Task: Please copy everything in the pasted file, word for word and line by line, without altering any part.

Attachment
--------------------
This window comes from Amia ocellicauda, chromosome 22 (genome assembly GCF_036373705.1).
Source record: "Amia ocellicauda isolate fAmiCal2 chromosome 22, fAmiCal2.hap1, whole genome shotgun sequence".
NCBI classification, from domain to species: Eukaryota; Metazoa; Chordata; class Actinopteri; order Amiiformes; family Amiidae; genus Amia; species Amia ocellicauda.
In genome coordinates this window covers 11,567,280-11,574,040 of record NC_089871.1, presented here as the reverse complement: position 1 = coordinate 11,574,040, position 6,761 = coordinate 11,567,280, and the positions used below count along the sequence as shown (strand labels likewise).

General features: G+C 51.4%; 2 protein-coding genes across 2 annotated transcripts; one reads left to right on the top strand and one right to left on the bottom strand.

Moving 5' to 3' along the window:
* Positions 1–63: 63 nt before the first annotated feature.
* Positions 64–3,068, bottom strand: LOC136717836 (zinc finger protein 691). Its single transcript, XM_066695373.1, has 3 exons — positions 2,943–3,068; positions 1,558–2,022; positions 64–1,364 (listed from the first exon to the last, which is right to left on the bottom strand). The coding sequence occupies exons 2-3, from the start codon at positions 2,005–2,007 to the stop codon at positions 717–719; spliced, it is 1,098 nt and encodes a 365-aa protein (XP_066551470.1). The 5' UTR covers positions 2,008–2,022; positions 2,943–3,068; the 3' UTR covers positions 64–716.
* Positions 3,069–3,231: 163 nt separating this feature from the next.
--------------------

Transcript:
This window comes from Amia ocellicauda, chromosome 22 (genome assembly GCF_036373705.1).
Source record: "Amia ocellicauda isolate fAmiCal2 chromosome 22, fAmiCal2.hap1, whole genome shotgun sequence".
NCBI classification, from domain to species: Eukaryota; Metazoa; Chordata; class Actinopteri; order Amiiformes; family Amiidae; genus Amia; species Amia ocellicauda.
In genome coordinates this window covers 11,567,280-11,574,040 of record NC_089871.1, presented here as the reverse complement: position 1 = coordinate 11,574,040, position 6,761 = coordinate 11,567,280, and the positions used below count along the sequence as shown (strand labels likewise).

General features: G+C 51.4%; 2 protein-coding genes across 2 annotated transcripts; one reads left to right on the top strand and one right to left on the bottom strand.

Moving 5' to 3' along the window:
* Positions 1–63: 63 nt before the first annotated feature.
* Positions 64–3,068, bottom strand: LOC136717836 (zinc finger protein 691). Its single transcript, XM_066695373.1, has 3 exons — positions 2,943–3,068; positions 1,558–2,022; positions 64–1,364 (listed from the first exon to the last, which is right to left on the bottom strand). The coding sequence occupies exons 2-3, from the start codon at positions 2,005–2,007 to the stop codon at positions 717–719; spliced, it is 1,098 nt and encodes a 365-aa protein (XP_066551470.1). The 5' UTR covers positions 2,008–2,022; positions 2,943–3,068; the 3' UTR covers positions 64–716.
* Positions 3,069–3,231: 163 nt separating this feature from the next.